We are social animals, and while we can exist just fine on our own, this isn’t our ‘natural’ state. Yet we are so often told not to worry about being single, even to embrace it and seek it out. “You don’t need to be in a relationship to be happy” but it certainly can bring you happiness, if it’s what you want. It might be phrased as “you don’t need a man to be happy”, hence the fish-and-bicycle reference. And it’s true — I don’t need the assistance of a man to help me live my life, but I’m a lot happier having one around.
“You shouldn’t rely on someone else for your own happiness” is right up there with “no-one can make you feel inferior without your consent” when it comes to dismissive aspirational quotes. Our feelings do not exist in a vacuum; we interact with our environment and other people and we are affected by both. Instructing us to rely only on our inner selves for emotional satisfaction is bordering on psychopathy. One of the greatest tragedies of this emotional self-reliance culture is that we do not allow ourselves to be vulnerable so easily, or worse, we act like predators to avoid being hurt by those we interact with.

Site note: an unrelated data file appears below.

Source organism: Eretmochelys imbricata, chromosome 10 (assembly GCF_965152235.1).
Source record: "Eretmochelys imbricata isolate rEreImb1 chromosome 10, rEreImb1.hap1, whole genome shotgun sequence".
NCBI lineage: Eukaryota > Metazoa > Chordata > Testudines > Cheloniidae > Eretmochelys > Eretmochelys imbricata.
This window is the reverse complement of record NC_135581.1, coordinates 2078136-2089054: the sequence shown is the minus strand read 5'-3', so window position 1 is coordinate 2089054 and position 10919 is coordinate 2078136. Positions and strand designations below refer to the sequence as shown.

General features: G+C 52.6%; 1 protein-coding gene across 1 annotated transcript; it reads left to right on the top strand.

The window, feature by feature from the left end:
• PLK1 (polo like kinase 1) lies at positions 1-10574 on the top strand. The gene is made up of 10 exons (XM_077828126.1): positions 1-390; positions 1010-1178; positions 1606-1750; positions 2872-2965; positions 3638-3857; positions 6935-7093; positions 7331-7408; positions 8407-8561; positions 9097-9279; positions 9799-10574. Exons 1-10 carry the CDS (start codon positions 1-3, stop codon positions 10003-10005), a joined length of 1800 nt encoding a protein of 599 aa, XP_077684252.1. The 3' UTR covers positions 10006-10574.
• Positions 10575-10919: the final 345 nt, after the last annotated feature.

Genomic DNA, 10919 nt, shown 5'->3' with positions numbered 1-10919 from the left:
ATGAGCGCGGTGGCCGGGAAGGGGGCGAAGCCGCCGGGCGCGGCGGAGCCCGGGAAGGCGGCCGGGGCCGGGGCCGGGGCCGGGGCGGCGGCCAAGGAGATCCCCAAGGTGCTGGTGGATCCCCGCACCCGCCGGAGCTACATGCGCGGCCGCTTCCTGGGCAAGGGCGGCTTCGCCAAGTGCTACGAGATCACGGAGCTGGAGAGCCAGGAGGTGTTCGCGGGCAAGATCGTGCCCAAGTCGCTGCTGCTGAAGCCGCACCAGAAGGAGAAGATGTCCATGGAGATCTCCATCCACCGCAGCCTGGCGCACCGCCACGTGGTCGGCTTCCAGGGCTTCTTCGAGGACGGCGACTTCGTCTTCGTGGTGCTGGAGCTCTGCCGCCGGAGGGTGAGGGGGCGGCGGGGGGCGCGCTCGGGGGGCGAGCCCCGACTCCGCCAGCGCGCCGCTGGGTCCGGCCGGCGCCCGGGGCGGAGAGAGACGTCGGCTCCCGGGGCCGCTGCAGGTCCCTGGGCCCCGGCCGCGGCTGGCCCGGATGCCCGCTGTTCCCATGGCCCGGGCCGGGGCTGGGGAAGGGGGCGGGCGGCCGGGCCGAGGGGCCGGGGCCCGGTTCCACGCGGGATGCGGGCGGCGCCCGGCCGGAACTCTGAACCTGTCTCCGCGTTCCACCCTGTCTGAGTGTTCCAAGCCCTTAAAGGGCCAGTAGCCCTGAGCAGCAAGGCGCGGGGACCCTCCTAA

We are also encouraged to “work on ourselves” before entering into a romantic relationship, and to watch out for any signs that a potential partner could be unstable, rendering them unsuitable. But we all have our faults, and some of us have quite serious problems to deal with. Does that mean we are undeserving of love, or that others should construct boundaries to protect themselves from us? From another perspective, we might worry that a partner with problems will rely on us too much — but isn’t that part of being in a relationship — to support each other?